3 Reasons Why We Worry About the Wrong Things

Paul FennerLife Transitions

Once upon a time I often found some of the daily/nightly news to be interesting.  It was also my attempt to see another person’s view on various stories.  But over the course of time, I have noticed that everything is breaking news.  What is so earth-shattering about another Presidential tweet?  Even more so, I see a constant amount of fear and anxiety in just about every headline breaking story.

What Are You Afraid Of?

I came across the article What Are You Afraid Of? by Dr. Steven Novella, an academic clinical neurologist at Yale University School of Medicine.  Dr. Novella, in his article, raises the question, why do so many people worry about the (statistically) wrong things?  Below are a few of his answers;

  • Humans are intuitively terrible at probability; “for most of us, our brains are just not built to be comfortable with large numbers. That is why people gamble and play the lottery.”
  • Availability of heuristics; “A heuristic is a mental short-cut that most people tend to make, without thinking. It is true enough most of the time to be an efficient assumption, but it is not strictly logically true. The availability heuristic is the tendency to assume that something is common or likely if we are easily able to think of an example.  We are given the false sense that the events we see on the news are common or likely. Therefore, the news tends to give us a distorted view of reality. They also tend to focus on fears, because that is what sells. “Should you be afraid of X? Find out at 11.”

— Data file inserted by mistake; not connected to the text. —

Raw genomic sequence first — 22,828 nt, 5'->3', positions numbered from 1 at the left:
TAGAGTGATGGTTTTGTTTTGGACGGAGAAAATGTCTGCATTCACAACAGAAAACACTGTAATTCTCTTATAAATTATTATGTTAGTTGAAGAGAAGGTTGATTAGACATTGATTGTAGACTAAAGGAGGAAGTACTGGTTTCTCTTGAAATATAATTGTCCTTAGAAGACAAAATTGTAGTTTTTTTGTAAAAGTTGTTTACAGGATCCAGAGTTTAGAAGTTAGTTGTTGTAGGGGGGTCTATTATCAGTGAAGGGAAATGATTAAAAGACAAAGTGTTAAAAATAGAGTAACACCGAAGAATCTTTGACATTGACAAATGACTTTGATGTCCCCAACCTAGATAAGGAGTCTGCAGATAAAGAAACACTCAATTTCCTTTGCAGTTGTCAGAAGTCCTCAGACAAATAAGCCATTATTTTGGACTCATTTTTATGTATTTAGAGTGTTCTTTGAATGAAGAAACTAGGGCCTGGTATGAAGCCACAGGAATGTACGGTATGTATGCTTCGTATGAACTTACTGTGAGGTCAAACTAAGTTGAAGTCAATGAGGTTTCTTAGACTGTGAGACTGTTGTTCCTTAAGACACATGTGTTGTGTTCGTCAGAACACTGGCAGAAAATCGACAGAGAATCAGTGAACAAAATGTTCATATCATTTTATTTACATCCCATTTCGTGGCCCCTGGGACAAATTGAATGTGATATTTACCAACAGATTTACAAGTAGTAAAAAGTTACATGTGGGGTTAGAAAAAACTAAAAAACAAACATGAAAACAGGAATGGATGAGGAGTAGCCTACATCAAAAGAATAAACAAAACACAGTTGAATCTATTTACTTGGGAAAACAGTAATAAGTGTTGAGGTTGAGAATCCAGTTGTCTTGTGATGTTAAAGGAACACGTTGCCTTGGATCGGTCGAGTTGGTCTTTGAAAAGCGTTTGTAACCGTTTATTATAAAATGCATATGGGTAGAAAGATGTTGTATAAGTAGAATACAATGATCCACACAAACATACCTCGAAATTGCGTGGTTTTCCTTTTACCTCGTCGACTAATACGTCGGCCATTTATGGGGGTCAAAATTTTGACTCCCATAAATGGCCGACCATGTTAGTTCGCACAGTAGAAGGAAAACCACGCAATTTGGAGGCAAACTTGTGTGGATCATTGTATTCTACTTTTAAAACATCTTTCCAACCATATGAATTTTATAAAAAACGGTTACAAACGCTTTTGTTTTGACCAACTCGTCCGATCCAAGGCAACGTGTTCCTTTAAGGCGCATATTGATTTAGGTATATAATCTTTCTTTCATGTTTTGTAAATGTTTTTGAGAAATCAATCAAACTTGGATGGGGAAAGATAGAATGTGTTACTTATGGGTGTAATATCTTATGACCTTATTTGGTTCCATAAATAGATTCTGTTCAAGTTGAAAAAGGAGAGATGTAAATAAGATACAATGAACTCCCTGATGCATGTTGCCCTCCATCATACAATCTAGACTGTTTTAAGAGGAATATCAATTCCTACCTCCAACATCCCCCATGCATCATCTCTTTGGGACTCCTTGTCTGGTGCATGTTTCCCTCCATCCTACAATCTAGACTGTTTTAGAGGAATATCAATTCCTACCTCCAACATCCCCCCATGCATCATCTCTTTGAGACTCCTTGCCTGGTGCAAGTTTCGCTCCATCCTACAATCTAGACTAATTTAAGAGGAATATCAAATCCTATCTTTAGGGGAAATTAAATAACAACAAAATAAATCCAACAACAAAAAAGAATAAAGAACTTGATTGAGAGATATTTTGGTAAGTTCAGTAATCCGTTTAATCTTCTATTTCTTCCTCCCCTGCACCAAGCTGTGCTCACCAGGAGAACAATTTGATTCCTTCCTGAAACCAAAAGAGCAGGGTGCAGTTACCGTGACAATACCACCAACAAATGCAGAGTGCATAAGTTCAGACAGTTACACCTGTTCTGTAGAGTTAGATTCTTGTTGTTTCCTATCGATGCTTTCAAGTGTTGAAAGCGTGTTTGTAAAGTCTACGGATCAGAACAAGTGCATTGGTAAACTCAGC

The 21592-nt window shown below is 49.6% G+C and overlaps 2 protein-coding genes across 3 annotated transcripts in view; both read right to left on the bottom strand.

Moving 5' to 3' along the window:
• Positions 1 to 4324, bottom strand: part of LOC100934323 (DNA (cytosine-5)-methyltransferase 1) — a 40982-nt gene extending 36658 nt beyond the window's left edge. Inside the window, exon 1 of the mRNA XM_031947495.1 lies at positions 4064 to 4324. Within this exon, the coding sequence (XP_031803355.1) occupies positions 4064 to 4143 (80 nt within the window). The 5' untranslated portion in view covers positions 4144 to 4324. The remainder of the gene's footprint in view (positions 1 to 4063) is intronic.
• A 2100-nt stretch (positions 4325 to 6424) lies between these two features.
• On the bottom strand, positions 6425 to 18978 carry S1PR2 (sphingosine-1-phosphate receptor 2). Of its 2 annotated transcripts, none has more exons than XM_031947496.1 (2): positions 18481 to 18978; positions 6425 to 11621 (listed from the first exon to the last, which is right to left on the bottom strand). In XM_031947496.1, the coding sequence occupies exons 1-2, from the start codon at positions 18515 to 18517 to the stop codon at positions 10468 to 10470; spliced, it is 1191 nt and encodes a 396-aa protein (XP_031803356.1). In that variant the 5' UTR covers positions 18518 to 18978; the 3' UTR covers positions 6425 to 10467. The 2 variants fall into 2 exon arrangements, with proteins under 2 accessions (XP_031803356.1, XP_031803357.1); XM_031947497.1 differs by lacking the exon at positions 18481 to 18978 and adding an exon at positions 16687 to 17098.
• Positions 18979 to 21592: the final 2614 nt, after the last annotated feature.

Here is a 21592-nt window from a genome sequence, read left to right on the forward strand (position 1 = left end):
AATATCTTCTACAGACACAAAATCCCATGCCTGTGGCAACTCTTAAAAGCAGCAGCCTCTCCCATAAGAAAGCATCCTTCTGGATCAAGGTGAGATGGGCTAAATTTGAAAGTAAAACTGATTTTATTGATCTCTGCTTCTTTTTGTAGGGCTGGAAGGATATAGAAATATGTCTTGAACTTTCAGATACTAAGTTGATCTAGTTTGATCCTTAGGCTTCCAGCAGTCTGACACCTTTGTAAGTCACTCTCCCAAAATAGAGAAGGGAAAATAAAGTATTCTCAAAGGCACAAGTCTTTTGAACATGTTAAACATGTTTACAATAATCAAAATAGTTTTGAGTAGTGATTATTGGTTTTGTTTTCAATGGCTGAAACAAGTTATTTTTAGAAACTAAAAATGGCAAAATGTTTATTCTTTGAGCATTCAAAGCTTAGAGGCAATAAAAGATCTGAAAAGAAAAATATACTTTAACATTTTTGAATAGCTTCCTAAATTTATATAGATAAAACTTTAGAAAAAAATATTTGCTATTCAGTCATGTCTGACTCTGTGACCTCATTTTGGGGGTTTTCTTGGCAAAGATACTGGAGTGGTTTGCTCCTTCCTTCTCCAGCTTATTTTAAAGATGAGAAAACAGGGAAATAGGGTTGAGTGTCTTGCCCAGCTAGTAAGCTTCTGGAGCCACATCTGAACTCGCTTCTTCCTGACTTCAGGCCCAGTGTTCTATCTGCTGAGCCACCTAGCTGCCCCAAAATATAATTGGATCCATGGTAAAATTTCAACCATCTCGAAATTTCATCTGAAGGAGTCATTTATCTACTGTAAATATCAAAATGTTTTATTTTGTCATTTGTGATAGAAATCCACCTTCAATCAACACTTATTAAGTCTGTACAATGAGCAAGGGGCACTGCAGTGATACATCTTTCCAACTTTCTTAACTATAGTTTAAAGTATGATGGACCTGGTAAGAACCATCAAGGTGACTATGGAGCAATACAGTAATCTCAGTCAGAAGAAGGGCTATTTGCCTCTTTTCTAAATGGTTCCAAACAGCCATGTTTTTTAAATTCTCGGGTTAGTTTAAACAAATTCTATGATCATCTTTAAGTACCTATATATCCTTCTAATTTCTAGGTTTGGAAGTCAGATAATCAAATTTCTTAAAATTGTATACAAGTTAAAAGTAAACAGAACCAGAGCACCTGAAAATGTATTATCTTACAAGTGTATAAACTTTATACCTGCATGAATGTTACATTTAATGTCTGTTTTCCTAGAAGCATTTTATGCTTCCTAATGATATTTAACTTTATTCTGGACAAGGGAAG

• Social media; “There is an entire cottage industry that exists to sell fears about food and toxins. People worry about trace amounts of “chemicals” in their food rather than whether or not they are getting enough exercise.”

Just like the mass media evening news, the financial media works in a similar fashion trying to sell at times all types of fears or in the opposite case highlight why everything is going to be great.  The truth as in most cases likely falls somewhere in the middle.

Dr. Novella goes on to conclude in his article the following;

  • Fear and anxiety are adaptive emotions, but their net effect in a complex technological civilization is not always adaptive. Not surprisingly for a skeptic, I find that backing up our intuitions with an analytical approach is extremely helpful.
  • Fear can be a net negative when it is hugely distorted, and fear can be manipulated by people with an agenda. Analyzing actual probability and going through a thoughtful analysis will help put our fears into perspective and identify measures that are likely to be helpful rather than harmful.

While emotions can work to our benefit, they can certainly work to our detriment especially when it comes to handling our financial lives.  At times we may become so consumed with our fears and emotions that we don’t know how to hit the stop button to reset and begin anew with a different perspective.

Becoming aware of these emotions is a good first step in understanding the impacts that our biases can have on our personal and financial lives.